US 3997303 A
This invention relates to a tubular phase separator for removing entrained liquid from a gas stream having a feed inlet, a gas outlet spaced apart from the feed inlet, a liquid outlet spaced apart and below the feed inlet and gas outlet, and a mist eliminator pad disposed between the feed inlet and the gas outlet. The improved phase separator has a plate disposed between the mist eliminator pad and the gas outlet having a plurality of perforations therein for effecting improved gas flow across the mist eliminator pad and for improving the efficiency in removal of entrained liquid.
1. In a gravitational liquid gas phase separator having a housing with a feed inlet, a gas outlet, and a liquid outlet located below the levels of the inlet and gas outlet, all communicating with the interior of the housing, means in the housing defining a gas flow chamber from the feed inlet to the gas outlet, and a mist eliminator pad disposed in the gas flow chamber, whereby when a gaseous stream containing entrained liquid droplets is passed from the feed inlet through said gas flow chamber and through the mist eliminator pad, the entrained liquid droplets are condensed from the gas stream and fall as droplets to the liquid outlet below and the dry gas passes to the gas outlet, the improvement which comprises:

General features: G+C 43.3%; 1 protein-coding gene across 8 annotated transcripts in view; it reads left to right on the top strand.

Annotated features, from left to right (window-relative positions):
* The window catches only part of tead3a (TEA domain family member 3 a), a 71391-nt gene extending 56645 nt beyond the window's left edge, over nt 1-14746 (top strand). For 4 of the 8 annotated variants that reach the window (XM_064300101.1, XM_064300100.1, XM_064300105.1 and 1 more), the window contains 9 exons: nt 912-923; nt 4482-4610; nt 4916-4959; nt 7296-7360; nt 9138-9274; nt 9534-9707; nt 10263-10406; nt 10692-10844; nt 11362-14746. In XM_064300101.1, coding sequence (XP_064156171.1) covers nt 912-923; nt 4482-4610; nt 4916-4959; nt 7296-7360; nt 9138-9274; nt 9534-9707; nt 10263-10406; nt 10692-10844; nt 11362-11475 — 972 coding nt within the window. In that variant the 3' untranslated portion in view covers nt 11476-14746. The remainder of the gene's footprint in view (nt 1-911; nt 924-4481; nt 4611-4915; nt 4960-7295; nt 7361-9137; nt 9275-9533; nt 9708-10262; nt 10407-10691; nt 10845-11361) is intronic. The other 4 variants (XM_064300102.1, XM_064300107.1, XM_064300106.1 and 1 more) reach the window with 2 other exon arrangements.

as the sole flow restricting device in the gas flow region, a plate having a plurality of perforations of substantially uniform area and a size from about 1/8 to 3/4 inch and distributed substantially uniformly across the plate, the perforations being present in a proportion to provide a combined cross-sectional area of about 0.3 to 30% of the total cross-sectional area of the plate, said plate having substantially the same configuration as the cross-sectional area of the mist eliminator pad, and disposed substantially transverse to the gas flow region between the mist eliminator pad and the gas outlet.
2. The phase separator of claim 1 wherein said plate is parallel to and spaced apart from said mist eliminator pad by a distance such that the ratio of the distance between the centers of adjacent perforations divided by the distance of said plate from said mist eliminator pad does not exceed the tangent of about 30°.